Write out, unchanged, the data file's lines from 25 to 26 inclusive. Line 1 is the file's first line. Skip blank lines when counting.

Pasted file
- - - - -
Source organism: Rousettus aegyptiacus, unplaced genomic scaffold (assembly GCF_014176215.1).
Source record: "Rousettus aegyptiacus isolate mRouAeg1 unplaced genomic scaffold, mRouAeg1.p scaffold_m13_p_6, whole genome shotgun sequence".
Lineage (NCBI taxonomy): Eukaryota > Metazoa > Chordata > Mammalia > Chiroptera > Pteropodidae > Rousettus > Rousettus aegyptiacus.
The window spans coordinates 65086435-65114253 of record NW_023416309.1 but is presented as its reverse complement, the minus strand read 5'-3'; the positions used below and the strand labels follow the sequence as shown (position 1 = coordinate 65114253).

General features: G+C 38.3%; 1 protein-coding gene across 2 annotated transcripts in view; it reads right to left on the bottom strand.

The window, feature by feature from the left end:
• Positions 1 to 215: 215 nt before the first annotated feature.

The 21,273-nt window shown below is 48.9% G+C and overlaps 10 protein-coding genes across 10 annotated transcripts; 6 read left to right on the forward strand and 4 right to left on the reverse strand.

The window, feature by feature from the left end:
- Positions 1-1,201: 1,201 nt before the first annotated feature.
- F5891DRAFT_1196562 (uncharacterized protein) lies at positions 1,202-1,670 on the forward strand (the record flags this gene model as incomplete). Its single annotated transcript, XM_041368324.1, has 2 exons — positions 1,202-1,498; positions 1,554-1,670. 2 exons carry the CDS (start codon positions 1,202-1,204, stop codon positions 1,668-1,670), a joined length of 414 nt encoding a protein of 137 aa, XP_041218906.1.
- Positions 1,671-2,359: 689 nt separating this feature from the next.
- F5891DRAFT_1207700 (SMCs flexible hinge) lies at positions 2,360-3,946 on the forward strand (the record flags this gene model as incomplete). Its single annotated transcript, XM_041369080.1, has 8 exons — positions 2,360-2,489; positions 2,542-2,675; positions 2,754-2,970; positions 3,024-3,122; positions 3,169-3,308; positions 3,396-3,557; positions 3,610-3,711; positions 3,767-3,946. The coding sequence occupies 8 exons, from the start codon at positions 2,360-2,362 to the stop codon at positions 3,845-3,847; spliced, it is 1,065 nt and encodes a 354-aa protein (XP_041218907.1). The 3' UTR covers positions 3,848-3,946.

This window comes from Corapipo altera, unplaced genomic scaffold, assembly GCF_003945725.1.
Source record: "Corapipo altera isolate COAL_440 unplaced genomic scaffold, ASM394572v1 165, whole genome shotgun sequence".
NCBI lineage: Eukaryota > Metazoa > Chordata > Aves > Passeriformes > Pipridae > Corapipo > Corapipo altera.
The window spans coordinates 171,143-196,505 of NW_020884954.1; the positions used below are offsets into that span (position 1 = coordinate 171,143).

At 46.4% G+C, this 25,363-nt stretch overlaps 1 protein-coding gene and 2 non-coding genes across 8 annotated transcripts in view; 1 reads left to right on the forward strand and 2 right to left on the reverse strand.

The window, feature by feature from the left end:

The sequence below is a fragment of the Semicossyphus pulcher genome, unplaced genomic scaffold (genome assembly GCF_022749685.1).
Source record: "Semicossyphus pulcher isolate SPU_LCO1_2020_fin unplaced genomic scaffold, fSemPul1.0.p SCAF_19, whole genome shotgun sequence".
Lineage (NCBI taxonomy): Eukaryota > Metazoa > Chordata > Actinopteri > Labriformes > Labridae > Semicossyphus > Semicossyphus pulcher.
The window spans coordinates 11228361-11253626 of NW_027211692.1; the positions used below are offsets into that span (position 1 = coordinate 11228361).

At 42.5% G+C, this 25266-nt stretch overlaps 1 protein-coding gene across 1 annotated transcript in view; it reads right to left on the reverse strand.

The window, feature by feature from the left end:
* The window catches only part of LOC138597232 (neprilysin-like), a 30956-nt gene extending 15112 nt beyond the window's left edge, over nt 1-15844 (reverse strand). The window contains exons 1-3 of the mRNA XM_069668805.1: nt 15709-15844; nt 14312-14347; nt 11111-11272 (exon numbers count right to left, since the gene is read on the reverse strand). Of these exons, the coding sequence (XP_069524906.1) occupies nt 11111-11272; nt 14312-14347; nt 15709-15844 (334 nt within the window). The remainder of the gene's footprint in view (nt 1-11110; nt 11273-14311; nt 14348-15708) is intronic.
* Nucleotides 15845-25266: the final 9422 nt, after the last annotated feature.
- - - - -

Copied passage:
The window, feature by feature from the left end:
* The window catches only part of LOC138597232 (neprilysin-like), a 30956-nt gene extending 15112 nt beyond the window's left edge, over nt 1-15844 (reverse strand). The window contains exons 1-3 of the mRNA XM_069668805.1: nt 15709-15844; nt 14312-14347; nt 11111-11272 (exon numbers count right to left, since the gene is read on the reverse strand). Of these exons, the coding sequence (XP_069524906.1) occupies nt 11111-11272; nt 14312-14347; nt 15709-15844 (334 nt within the window). The remainder of the gene's footprint in view (nt 1-11110; nt 11273-14311; nt 14348-15708) is intronic.